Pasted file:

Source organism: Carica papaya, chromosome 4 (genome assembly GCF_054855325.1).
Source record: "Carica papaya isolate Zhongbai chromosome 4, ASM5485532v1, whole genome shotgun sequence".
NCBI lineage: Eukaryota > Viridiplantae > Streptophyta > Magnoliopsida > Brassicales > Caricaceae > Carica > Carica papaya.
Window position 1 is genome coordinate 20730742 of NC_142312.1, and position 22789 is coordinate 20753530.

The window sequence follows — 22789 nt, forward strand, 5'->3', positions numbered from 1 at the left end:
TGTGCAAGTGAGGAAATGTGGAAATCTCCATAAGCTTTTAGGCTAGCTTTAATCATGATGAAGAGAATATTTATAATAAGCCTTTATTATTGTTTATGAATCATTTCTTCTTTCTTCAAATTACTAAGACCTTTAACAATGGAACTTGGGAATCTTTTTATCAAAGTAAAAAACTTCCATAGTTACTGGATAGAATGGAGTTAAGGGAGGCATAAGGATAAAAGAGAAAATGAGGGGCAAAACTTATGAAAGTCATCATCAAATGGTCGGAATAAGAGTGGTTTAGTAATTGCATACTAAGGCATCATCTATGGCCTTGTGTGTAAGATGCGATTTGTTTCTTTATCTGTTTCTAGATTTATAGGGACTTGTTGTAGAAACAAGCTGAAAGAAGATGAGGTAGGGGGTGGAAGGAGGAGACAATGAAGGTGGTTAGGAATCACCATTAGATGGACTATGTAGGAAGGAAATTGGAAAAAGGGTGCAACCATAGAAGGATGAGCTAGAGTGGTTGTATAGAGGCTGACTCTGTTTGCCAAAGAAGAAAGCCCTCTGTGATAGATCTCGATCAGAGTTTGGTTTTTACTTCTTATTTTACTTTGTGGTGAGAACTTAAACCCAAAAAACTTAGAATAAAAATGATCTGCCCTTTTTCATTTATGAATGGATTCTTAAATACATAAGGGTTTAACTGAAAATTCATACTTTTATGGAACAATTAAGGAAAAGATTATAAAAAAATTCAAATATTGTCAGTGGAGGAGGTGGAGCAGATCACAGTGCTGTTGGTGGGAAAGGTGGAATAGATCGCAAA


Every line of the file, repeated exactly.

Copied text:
Source organism: Carica papaya, chromosome 4 (genome assembly GCF_054855325.1).
Source record: "Carica papaya isolate Zhongbai chromosome 4, ASM5485532v1, whole genome shotgun sequence".
NCBI lineage: Eukaryota > Viridiplantae > Streptophyta > Magnoliopsida > Brassicales > Caricaceae > Carica > Carica papaya.
Window position 1 is genome coordinate 20730742 of NC_142312.1, and position 22789 is coordinate 20753530.

The window sequence follows — 22789 nt, forward strand, 5'->3', positions numbered from 1 at the left end:
TGTGCAAGTGAGGAAATGTGGAAATCTCCATAAGCTTTTAGGCTAGCTTTAATCATGATGAAGAGAATATTTATAATAAGCCTTTATTATTGTTTATGAATCATTTCTTCTTTCTTCAAATTACTAAGACCTTTAACAATGGAACTTGGGAATCTTTTTATCAAAGTAAAAAACTTCCATAGTTACTGGATAGAATGGAGTTAAGGGAGGCATAAGGATAAAAGAGAAAATGAGGGGCAAAACTTATGAAAGTCATCATCAAATGGTCGGAATAAGAGTGGTTTAGTAATTGCATACTAAGGCATCATCTATGGCCTTGTGTGTAAGATGCGATTTGTTTCTTTATCTGTTTCTAGATTTATAGGGACTTGTTGTAGAAACAAGCTGAAAGAAGATGAGGTAGGGGGTGGAAGGAGGAGACAATGAAGGTGGTTAGGAATCACCATTAGATGGACTATGTAGGAAGGAAATTGGAAAAAGGGTGCAACCATAGAAGGATGAGCTAGAGTGGTTGTATAGAGGCTGACTCTGTTTGCCAAAGAAGAAAGCCCTCTGTGATAGATCTCGATCAGAGTTTGGTTTTTACTTCTTATTTTACTTTGTGGTGAGAACTTAAACCCAAAAAACTTAGAATAAAAATGATCTGCCCTTTTTCATTTATGAATGGATTCTTAAATACATAAGGGTTTAACTGAAAATTCATACTTTTATGGAACAATTAAGGAAAAGATTATAAAAAAATTCAAATATTGTCAGTGGAGGAGGTGGAGCAGATCACAGTGCTGTTGGTGGGAAAGGTGGAATAGATCGCAAA